Precision mouse model for patients with gallbladder cancer that enables analysis of local tumor immune responses

Typically, cancer develops from a single cell among cells with an intact genome in immunocompetent adult patients. However, no models have been developed that can capture and demonstrate a step-wise development of carcinogenesis.

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We developed a new mouse model that can mimic not only cancer development but other biological characteristics of cancer patients as well. Given the poor prognosis and availability of few models due to the lack of gall bladder (GB)-specific Cre mouse strain, we selected the GB as a target organ for the proof-of-concept study.

              We first generated GB organoids with mutant Kras and Trp53 loss by lentiviral Cre transduction and CRISPR/Cas9 gene editing, respectively (hereafter referred to as K/53org). We aimed to develop orthotopic tumor models via intra-GB injection. However, with K/53org resuspended in Matrigel, injection into the GB lumen of syngeneic mice retained the Matrigel in a liquid state, allowing organoids to readily and freely flow out into the lower bile duct. To avoid such leakage, we ligated the GB neck with a thread prior to injection, which retained the organoids inside the GB. However, all mice eventually died due to stenosis-induced lethal cholecystitis. Subsequently, we ceded the development of an orthotopic GB cancer model using a single-step implantation approach.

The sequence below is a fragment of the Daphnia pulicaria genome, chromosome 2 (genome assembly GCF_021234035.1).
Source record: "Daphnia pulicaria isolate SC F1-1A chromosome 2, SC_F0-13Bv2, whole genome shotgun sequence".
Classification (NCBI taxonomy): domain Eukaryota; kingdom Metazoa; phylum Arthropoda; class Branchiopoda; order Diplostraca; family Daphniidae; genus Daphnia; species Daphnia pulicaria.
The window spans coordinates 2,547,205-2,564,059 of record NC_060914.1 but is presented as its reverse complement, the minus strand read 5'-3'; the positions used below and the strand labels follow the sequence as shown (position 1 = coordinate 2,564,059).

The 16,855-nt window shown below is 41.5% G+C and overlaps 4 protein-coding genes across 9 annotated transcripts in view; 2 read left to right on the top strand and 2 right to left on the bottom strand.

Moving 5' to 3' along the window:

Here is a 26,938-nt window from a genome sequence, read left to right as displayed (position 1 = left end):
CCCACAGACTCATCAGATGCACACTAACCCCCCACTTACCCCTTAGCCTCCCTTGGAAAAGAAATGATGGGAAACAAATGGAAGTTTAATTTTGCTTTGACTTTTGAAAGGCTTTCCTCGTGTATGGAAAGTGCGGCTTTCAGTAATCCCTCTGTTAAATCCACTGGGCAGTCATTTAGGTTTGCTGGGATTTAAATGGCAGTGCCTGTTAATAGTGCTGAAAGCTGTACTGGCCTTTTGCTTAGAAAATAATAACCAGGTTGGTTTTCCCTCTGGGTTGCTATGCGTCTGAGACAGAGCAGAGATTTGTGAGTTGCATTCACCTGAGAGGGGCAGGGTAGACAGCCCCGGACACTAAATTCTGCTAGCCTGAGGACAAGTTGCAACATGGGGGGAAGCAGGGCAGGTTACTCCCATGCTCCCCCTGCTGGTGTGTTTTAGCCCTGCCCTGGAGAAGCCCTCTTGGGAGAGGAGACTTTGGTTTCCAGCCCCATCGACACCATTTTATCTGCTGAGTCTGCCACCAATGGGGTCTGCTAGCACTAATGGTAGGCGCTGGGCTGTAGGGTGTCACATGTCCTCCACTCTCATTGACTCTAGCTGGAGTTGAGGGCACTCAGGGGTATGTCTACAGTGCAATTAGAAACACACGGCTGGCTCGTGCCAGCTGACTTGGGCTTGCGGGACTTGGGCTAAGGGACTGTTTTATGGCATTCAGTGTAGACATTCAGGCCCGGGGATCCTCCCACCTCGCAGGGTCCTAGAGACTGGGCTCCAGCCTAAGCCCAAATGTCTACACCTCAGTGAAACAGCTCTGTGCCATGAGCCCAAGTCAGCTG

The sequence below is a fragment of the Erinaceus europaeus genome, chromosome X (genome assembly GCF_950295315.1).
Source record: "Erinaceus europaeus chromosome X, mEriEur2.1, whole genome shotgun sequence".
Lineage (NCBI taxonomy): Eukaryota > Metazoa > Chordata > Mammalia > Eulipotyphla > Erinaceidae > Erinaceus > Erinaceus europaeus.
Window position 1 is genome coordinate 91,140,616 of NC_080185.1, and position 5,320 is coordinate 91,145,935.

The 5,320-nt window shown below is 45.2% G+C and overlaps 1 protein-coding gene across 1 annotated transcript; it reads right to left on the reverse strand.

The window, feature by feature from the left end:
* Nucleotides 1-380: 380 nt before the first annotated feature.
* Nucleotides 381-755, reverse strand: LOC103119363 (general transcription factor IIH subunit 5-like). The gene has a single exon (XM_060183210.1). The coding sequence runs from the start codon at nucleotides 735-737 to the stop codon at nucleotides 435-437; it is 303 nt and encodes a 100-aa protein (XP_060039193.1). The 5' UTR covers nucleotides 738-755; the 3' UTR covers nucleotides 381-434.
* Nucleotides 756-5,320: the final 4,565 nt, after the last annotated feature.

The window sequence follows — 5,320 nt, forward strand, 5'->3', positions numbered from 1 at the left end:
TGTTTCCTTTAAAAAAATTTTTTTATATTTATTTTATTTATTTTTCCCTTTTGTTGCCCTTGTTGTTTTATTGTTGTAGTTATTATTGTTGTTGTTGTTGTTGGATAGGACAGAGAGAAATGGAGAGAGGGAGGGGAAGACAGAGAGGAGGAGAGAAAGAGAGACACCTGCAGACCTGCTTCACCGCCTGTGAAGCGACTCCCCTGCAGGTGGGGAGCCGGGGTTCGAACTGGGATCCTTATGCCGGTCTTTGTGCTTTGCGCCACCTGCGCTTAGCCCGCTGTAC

We then tested a two-step implantation approach in which K/53org-derived subcutaneous tumors were orthotopically implanted in syngeneic mice. Tumors were typically minced into 2-mm fragments, which we named “tumor buds (TB)”. Although a TB was initially inserted into the GB with a cut and closed tip, the TB remaining inside the GB did not develop tumors, presumably due to digestion by bile. To avoid direct exposure to bile, we fixed the TB outside the GB by suturing. This method, which we designated as the “implantation of organoid-derived tumor bud (IoTB),” was effective, allowing the transplanted TBs to grow into solid tumors that resembled human GB cancer.

This IoTB model revealed the infiltration of similar subsets of immune cells in both subcutaneous and orthotopic tumors, confirming the physiological immune environment during carcinogenesis. In addition, the in vivo efficacy of gemcitabine, a common therapeutic agent for GB cancer, was accurately validated in large cohorts. Taken together, this model may serve as an avatar for patients with GB cancer in drug discovery and precision medicine. In addition, the application of this approach is warranted for other cancer subtypes.

Shingo Kato

Assistant Professor, Yokohama City University Hospital